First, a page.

• Design: Dribbble and DesignCrowd are great for designers to showcase their work and find small projects. My start-up has used these platforms to source for designers.  DesignCrowd allows designers to pick up small projects, such as creating logos, banner and business cards, ranging anywhere from $80-$300.
  • Crafts: Etsy is definitely a big player in the crafting world, allowing local artists to sell and showcase their work.There are also many other similar competitors. I'm a big fan of Etsy whenever I'm looking for something more unique.


  • RecruitLoop: I included this in here because I'm a recruiter :) I love following their blog, and it looks like a great place for freelance recruiters to find other side projects. Again, there's a fee associated with using the platform; looks like average rate is $100/hour.


  • TaskRabbit: This is a marketplace where tasks are outsourced to the community; hourly rates will vary and a 20% service fee is charged on each task.
  • HomeJoy and Exec/Handybook: I've heard really great things about these cleaning services, and I believe they are looking for cleaners in their open markets. Homejoy's site claims $12-$15/hour; Exec claims $22/hour as a cleaner and $45/hour as a handyman.
  • DogVacay: If you love dogs, why not dog-sit and get paid for it? Rates vary anywhere from $25-$60, with a 15% service charge for hosts.
  • Rentagent: I read about this a couple months ago, as the company has been getting a lot of press; found the idea hilarious. Nonetheless, throwing this in here, since these gentlemen are making $200/hour and getting paid to go on dates (ya, rly!).

Driving:  Whether you plan to be a driver or not, these sites are amazing for busy consumers who are on the go.

  • UberLyftSidecar: This article claims that Uber drivers can make a good couple thousand per year. I love using this service when I travel. (Disclaimer for drivers: read the insurance policy carefully and be aware of the liabilities and hidden costs (i.e. gas, insurance, revenue share, etc.)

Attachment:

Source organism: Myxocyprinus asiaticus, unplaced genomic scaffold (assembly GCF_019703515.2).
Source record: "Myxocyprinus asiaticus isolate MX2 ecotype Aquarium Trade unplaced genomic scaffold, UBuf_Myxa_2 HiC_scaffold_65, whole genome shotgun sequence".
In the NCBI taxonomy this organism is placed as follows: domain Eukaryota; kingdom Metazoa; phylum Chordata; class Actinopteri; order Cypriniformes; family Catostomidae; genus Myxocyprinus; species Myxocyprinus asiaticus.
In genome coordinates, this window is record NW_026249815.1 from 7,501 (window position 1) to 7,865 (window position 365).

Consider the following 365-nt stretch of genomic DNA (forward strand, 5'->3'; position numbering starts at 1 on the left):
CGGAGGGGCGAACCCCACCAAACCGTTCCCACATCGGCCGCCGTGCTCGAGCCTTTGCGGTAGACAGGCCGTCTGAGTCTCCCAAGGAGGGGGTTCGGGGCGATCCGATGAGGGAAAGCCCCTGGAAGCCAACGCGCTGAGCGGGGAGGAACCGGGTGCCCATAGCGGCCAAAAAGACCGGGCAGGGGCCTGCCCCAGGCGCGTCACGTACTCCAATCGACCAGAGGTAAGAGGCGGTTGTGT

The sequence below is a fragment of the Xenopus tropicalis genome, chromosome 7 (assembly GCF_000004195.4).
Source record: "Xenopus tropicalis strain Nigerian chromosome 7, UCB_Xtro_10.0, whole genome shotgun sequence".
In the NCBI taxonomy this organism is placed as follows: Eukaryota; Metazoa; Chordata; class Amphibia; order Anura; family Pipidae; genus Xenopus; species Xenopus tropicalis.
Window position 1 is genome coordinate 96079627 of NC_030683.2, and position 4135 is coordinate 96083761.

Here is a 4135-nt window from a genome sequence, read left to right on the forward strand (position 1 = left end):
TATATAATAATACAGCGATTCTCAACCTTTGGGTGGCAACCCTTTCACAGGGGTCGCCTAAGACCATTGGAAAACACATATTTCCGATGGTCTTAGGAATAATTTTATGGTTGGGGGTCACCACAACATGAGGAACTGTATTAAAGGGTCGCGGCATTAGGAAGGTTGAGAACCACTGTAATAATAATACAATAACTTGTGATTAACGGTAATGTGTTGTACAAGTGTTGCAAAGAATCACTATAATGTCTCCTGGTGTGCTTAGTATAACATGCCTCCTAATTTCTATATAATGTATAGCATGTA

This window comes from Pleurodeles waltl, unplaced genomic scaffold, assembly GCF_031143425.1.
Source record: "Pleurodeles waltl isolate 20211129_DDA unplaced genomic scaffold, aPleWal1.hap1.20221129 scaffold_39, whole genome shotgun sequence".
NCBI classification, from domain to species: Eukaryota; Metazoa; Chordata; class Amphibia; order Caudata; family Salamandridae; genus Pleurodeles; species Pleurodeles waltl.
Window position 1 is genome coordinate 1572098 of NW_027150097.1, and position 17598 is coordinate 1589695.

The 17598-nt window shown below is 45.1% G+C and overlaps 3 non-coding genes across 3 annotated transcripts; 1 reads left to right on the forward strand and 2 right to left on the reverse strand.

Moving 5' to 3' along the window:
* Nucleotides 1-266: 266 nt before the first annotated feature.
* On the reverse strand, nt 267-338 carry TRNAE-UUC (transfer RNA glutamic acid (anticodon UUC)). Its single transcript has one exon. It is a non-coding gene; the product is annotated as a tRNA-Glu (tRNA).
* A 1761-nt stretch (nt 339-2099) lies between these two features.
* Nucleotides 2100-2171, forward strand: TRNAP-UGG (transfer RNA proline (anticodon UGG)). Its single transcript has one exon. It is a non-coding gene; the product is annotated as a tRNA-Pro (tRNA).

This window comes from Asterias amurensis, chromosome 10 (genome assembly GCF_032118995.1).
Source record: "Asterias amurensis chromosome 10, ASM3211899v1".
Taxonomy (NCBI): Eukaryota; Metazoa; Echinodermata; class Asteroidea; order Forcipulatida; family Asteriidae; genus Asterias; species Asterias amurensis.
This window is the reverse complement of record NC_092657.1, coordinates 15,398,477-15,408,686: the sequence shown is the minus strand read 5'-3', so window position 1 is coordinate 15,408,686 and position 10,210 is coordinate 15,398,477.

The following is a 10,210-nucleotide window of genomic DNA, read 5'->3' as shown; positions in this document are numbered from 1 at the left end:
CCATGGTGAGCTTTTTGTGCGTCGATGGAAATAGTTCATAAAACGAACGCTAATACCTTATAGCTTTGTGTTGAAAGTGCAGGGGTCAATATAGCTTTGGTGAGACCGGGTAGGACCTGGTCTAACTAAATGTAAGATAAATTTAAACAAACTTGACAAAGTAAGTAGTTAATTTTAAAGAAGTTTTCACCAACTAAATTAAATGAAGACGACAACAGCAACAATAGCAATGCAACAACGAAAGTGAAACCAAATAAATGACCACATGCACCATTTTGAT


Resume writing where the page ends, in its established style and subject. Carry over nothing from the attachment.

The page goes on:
• Doordash and Fluc: I love using these food delivery services for days I'm really busy and have no time to pick up a meal. I believe both Doordash and Fluc are looking for local drivers to help with food deliveries.  Doordash's website claims that drivers make up to $20/hour; $25/hour for Fluc.
  • Instacart: This is another service focused on delivering groceries.  The website is looking for "personal shoppers" to pick up and delivery food, and can make up to $25/hour.

Sharing Services: If you are open to sharing on the crowdsourcing platform, there are ways you can make extra cash. But of course, there are always risks involved with renting your processions to others.

  • Airbnb: Share your extra room in your house/apartment for some extra cash, but beware of squatters. I've used this a couple times while traveling, and really enjoy the local experience of staying at an Airbnb listing.
  • Getaround: If you're sick of the traditional rental care services, look into this website. You can even rent out your car, and get paid when not using it.  The company takes 40% commission on the service transactions for renting out your car.
  • RelayRides: Similar business model to Getaround, but with a few additional features. You can drop off your car at at airport when you're heading out of town, get free parking and get paid by letting others drive your car when it's not in use! I believe they take 25% of the total reservation.

Whew! That is a lot of information and concludes my list for now. I'm sure there is a ton more out there; you can probably search for others by typing in any of those listed companies + "competitors" into Google, and a bunch more services may pop up.  As always, be sure to network and embrace each opportunity -- you never know what new doors may open up!

Things to Consider and Ask Before Joining a Start-Up